I skimmed the exam first, looking at how many questions and which ones looked more do-able than the others. I liked to get a question out of the way first that I thought I could do pretty quickly, just so I could assure myself I wasn't going to fail. So I'd hope there was something there that I could dispose of with relative speed, and I'd do that. It makes real sense on a take-home, when time isn't going to be so hurried, to review the class notes and the casebook to make sure there isn't anything you're forgetting. More than a few times, I'd have an answer outlined and then I'd flip through my notes and realize there was a case I was forgetting that was right on point, and made a lot more sense to use than the ones I was planning to include. It's hard to keep everything straight, and sometimes it's actually a really nice feeling -- you've prepared yourself to write a really complicated answer, and then you flip through some materials and realize it's not nearly as hard as you thought. Deep breath, maybe check e-mail as a reward, re-outline, and go for it.

1L year I unplugged my ethernet cable so I couldn't check e-mail or distract myself. By 2L year I'd rationalized that checking e-mail wasn't going to make or break this exam and it wasn't too distracting to have the cable in. Came in handy during one exam, when the registrar sent an e-mail clarifying something about the exam, I think about what materials we could and couldn't consult, but I'm not sure.

I liked to use a lot of the time reading -- re-reading cases, etc. I felt like that was useful, and made the writing go faster. I outlined my answers before I started writing. Everything they're asking has an answer, somewhere. Or at least some clues. They don't ask questions that make no sense, usually. There's something to start with. Some case, some statute, some area of the law. Just write something. It's a battle of focus and stamina. Just write something. Answer all parts of the question. Divide your time -- if there are three questions, equal word count, know that after 3 hours you should definitely, definitely be on question 2. Especially if you've started with one you think will come relatively easily.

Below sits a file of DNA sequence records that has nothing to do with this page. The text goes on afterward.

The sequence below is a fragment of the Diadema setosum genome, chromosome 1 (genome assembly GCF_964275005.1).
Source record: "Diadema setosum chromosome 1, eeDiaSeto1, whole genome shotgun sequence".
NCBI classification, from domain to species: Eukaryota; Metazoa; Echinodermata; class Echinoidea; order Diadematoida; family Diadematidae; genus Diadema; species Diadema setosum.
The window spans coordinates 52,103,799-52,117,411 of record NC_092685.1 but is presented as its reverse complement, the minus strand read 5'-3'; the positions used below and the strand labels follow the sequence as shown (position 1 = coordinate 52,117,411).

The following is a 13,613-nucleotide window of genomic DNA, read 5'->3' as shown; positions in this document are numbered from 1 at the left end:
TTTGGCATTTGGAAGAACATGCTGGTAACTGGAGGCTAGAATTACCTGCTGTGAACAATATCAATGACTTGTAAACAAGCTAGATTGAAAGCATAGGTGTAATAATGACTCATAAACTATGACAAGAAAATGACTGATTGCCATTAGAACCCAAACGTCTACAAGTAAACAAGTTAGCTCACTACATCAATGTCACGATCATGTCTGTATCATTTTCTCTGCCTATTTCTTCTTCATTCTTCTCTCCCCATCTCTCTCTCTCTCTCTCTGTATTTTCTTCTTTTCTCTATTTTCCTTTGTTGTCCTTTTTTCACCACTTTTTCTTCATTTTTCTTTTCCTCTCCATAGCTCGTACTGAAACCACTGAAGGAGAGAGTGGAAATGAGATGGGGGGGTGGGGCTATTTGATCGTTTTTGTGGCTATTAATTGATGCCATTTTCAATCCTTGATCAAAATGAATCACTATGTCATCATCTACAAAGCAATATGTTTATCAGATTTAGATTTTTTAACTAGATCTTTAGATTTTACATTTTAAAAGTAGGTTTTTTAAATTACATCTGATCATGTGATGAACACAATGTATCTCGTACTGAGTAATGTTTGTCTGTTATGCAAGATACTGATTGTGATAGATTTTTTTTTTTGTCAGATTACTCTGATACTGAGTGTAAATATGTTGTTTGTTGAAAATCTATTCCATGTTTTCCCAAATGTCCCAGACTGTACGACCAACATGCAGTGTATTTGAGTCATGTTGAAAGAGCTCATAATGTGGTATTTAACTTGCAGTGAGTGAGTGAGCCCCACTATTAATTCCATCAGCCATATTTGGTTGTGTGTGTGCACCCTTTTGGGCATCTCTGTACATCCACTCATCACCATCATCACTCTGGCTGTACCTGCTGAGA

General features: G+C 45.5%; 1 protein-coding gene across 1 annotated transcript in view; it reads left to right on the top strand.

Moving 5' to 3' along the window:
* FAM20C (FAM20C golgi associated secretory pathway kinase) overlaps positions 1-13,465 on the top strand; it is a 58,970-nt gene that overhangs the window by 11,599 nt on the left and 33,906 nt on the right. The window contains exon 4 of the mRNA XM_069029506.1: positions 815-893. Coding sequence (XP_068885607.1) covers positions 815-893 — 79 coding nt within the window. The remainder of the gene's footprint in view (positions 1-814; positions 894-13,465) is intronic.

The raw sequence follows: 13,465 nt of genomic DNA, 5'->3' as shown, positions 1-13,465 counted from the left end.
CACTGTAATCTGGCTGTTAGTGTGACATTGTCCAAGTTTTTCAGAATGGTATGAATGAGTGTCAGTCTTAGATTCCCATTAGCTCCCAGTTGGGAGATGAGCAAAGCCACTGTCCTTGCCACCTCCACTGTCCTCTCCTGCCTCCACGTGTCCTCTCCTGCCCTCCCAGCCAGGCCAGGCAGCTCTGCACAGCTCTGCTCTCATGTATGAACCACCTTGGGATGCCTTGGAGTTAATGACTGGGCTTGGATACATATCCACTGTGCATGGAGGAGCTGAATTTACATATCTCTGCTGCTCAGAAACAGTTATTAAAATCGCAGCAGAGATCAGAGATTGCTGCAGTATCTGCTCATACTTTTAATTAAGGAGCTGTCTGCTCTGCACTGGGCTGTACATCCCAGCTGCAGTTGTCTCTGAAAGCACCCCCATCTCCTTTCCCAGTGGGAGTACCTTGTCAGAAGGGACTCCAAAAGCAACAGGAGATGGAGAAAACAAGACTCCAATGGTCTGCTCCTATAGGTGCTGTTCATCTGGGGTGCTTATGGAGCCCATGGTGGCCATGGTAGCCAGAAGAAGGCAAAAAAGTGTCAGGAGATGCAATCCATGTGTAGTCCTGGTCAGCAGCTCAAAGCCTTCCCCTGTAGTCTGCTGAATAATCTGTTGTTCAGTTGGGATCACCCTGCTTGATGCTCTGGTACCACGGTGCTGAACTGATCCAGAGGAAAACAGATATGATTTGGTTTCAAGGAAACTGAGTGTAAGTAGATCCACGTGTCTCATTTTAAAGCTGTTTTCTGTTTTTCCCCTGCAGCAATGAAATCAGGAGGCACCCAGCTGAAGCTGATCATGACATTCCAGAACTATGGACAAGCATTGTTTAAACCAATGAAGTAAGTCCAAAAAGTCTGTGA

I usually had the patience for one print-and-read before turning it in, but only one. When I thought I was done, I'd print, copyedit, check for anything that didn't make sense, and then make those changes, print again, and turn it in. There were exams where I knew I could clarify a point or do a better job with something, but after 7 hours I couldn't do it. I was too wiped out to re-think a whole section. If it was okay, I left it. If I didn't think it would change the grade. It was hard to keep focus.

I found it helpful at some point in the exam to call my mom or my grandma or someone I knew would be home, and just talk out loud for three minutes or so, just to feel like I wasn't stuck in a hole somewhere all day just writing. Even just saying things about the exam out loud. "I'm taking an exam, there are three questions, I've finished two of them, and probably an hour away from being done. The first question was kind of easy, it was something I was expecting..." Whatever, anything, just to feel like there's a larger world out there.

I don't know how much time I spent typing vs. preparing. I type really fast, and can spit out lots of words without thinking too much if I know where it's going. So I'd spend a lot of time reading and thinking, knowing that the writing wasn't going to be my problem. But it was also sometimes nice to type SOMETHING early, again just to reassure myself that I wasn't going to fail and that I would have something to hand in, even if I wanted to go back and fix later.

I also never really worried about word counts until I finished writing the answer I wanted to write, and then I could go back and cut. I didn't want to miss a piece of the answer because I knew I was getting close to the word count. It's easier to just go back and take out unnecessary words. I use a lot of unnecessary words. I also had a habit on exams of reiterating points I thought were important, which is good on a 3-hour in class hand written exam, I think, but less crucial on a typed 8-hour, and finding and cutting those got me down to the word count in a lot of cases.

Most important, don't panic. At least there's a finish line, even if it feels really far away. 8-hour exams are no fun, but they're do-able, the answers are in your materials somewhere, and you have time. Just keep focus and hand in something. I tended to do considerably better on 3-hour exams than 8-hour exams, I think because while I write fast and have pretty good recall for surface level ideas and facts and concepts, the reality is that other people understood the law better than I did, in a lot of cases, and when put in a situation where there wasn't as much time pressure, and we were being tested on a deeper understanding instead of something shallower, I didn't have a competitive advantage. I like timed multiple choice exams where speed is an advantage. I do well on those exams. I don't as much like exams where you really need to know what you're talking about. :)

Okay, that's all I've got on 8-hour exams. Hope it's helpful.